Para Para Sakura (2001) / Romance-Musical
aka Ang kwong ang kwong ying ji dut
MPAA Rated: Not rated, but probably PG for mild sexuality
Running Time: 90 min.
Cast: Aaron Kwok, Cecilia Cheung, Ah-Niu, Kazuhiko Nishimura, Niu Tien
Director: Jingle Ma
Screenplay: Susan Chan
Review published April 26, 2005
Have you ever eaten so much candy that you experience a sugar overload, such that you couldnít possibly have another bite or drink of anything sweet for fear of inducing severe nausea? This accurately resembles the feeling after about 15 minutes of watching Para Para Sakura. Any film that tries to be this sickeningly sweet should have the Surgeon Generalís warnings on their ads and movie posters. Now I suppose you might be thinking that Iím some jaded adult male who is far too cranky and opinionated to ever enjoy such fluff meant for pure entertainment for young girls, and you are probably correct, but that doesnít mean the film isnít hackneyed clichť-ridden cotton candy badness. There really is a way you can make a film for young girls without the need for trite formula, right?
Aaron Kwok (2000 AD) plays Philip, a color-blind dance instructor who meets Yuri (Cecilia Cheung, Lost in Time), a spunky rich girl who tries to hire him to be her bodyguard after seeing his agile dance moves. Philip is instantly attracted to Yuri, but trying to get reciprocal love may prove futile since she is slated for an arranged marriage soon. His social graces speak to a naivetť and virginal nature that makes him shy among the ladies, as he has a hard time expressing his attraction for women, and especially when he canít even say the words ďI love you.Ē Will meek young Philip be able to woo Yuri in the end? DuuhhhÖ
Para Para Sakura may have had a notion to dip into the market for musicals emanating from the Bollywood region, but the dance numbers arenít nearly as elaborate or impressive. The Para Para is about as much of a dance style as my morning Tae-Bo fitness tapes and, while it might provide an excellent workout, watching people exercise hasnít been exciting since the Aerobicise girls back in the early 80s. The attempt is made to incorporate other styles of dance, but "Riverdance" hasnít exactly been in vogue for a few years now, and breakdancingÖwell, most viewers of this movie probably werenít alive when that was all the rage. What makes the dance/musical numbers even less appealing is the fact that, with the possible exception of the last number, the music thatís being played isnít what the dancers are moving to. That, or the dancers have no sense of rhythm or beat. Can you imagine people tap dancing to a ballad? Yep, they do just thatÖand they also dub in the tap sounds as well.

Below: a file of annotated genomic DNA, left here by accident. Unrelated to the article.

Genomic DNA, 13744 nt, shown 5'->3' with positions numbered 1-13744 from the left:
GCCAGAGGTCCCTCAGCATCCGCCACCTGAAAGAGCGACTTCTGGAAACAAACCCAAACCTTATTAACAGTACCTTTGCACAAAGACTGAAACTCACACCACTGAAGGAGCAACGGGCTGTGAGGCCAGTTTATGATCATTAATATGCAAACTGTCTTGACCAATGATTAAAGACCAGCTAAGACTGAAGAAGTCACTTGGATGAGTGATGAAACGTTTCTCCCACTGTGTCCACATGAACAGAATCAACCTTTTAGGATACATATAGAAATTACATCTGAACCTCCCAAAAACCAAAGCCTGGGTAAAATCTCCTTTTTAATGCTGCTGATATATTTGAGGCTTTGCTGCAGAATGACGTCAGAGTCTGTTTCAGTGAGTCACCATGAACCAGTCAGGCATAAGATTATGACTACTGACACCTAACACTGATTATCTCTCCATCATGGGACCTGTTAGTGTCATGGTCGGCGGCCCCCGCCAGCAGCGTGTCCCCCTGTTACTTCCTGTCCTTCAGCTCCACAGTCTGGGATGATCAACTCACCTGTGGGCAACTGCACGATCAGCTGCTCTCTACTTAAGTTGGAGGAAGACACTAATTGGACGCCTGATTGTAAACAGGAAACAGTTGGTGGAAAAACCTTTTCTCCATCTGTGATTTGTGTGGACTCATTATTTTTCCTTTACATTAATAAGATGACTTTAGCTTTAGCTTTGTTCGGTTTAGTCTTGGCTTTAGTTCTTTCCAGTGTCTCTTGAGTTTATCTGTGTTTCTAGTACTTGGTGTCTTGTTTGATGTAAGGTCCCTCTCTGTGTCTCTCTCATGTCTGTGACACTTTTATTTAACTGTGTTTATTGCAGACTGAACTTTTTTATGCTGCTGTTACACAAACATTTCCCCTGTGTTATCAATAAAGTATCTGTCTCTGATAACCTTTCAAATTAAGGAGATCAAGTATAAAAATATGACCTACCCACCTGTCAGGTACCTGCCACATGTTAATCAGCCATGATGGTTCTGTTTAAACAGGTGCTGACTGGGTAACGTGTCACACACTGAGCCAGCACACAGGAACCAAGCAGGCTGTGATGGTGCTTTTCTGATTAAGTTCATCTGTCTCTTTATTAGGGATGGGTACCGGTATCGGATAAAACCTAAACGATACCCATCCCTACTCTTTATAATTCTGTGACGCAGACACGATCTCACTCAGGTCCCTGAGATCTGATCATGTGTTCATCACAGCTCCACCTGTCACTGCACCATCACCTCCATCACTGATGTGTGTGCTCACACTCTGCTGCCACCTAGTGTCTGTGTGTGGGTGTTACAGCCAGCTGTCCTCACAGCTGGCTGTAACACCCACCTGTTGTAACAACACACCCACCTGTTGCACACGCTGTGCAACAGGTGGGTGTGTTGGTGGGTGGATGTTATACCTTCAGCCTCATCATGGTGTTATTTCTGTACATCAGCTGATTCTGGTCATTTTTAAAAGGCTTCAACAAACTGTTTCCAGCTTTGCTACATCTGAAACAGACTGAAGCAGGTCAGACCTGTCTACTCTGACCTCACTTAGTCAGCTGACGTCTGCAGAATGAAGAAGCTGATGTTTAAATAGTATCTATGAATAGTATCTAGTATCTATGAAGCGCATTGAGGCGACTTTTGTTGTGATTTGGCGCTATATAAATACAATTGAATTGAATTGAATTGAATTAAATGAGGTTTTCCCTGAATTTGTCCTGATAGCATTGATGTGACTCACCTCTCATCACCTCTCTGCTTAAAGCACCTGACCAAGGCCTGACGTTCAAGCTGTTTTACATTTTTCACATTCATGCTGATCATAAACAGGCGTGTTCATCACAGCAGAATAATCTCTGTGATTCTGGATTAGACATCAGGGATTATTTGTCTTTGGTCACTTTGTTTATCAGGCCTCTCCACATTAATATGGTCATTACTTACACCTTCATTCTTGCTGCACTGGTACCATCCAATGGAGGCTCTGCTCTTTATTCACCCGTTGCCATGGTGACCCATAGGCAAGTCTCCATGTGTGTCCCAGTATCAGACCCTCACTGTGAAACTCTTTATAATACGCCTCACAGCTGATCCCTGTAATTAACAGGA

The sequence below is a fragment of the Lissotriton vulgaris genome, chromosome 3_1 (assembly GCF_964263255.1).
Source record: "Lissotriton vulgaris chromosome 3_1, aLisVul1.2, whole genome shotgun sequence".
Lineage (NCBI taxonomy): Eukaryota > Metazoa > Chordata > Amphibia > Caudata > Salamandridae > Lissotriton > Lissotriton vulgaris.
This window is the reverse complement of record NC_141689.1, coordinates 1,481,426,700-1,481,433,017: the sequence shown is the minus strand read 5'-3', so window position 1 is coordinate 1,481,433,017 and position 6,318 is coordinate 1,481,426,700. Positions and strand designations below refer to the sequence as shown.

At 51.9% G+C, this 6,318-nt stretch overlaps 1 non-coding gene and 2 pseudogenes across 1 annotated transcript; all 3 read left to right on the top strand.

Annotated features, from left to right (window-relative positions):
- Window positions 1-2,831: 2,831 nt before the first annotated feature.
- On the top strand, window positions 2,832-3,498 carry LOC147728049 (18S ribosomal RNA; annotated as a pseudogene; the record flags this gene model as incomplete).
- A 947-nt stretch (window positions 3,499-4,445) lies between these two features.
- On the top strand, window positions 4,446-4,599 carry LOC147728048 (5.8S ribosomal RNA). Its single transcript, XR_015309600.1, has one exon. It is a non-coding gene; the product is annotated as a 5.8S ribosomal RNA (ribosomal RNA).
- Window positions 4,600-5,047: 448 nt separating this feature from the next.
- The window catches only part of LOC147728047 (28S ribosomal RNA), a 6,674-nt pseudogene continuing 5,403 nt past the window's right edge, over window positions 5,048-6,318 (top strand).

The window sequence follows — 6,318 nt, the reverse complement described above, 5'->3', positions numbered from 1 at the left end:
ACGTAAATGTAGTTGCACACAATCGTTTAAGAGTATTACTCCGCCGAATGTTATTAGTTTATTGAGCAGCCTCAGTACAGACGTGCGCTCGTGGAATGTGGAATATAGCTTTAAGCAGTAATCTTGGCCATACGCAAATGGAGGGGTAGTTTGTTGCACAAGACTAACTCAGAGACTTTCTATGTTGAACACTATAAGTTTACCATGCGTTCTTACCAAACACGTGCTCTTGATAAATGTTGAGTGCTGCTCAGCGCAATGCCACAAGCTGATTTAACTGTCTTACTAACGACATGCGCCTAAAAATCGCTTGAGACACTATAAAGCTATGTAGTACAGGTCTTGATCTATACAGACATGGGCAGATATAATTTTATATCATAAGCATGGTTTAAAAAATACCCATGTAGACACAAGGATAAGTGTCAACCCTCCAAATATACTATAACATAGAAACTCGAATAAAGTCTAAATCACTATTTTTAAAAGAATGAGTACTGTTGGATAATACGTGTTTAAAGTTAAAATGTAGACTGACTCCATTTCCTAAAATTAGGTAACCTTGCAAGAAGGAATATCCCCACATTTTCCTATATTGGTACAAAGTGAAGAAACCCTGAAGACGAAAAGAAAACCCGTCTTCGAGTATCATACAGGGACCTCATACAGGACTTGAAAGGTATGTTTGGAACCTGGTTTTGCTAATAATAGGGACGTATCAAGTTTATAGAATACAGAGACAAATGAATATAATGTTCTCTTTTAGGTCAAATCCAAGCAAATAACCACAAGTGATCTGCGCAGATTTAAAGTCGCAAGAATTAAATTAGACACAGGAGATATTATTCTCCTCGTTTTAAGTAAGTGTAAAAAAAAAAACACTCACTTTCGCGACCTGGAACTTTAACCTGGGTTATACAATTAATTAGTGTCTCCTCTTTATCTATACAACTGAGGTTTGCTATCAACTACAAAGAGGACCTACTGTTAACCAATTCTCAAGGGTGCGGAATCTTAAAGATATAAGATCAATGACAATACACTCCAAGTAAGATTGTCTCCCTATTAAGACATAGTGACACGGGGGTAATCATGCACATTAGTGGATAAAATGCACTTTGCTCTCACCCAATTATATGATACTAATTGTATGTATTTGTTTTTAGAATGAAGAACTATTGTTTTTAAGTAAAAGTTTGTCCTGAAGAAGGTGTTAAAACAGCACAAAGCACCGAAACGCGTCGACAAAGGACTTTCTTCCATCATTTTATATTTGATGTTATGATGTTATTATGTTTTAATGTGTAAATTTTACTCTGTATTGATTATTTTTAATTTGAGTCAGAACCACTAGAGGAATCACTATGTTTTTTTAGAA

When there arenít any scenes involving music or dancing, there is some childish comedy and sappy drama. If the musical scenes play out like a Mentos commercial, the rest of the film looks and feels like the acting sequences at the preamble of a Michael Jackson video. Well, why not, when Aaron Kwok practically looks and acts like Michael in his early video days himself, exuding that boyish innocent charm while flashing dance moves to get away from would-be perpetrators. Unfortunately the songs arenít up to Michaelís ďThrillerĒ days, with breezy, forgettable dance beats and slow, bland ballads in the mix. As annoyingly effeminate as Kwok portrays Philip, even worse is the hyper-active energy that Cecilia Cheung exudes with almost every line. I can imagine that the intended effect was to give the appearance of comedy without having to write anything truly funny to say, but the real effect is a nails-across-the-chalkboard experience with almost every line uttered. Both actors have shown appeal before, so blame director Jungle Ma when you throw the remote into the television set.
Para Para Sakura is of recommendation only to for people who like feel-good song and dance films regardless of how cornball they are. Donít say you havenít been warned: Four out if five dentists surveyed say that watching stories this sugar-coated causes cavities. Remember to brush afterwards if you absolutely must watch it.
©2003 Vince Leo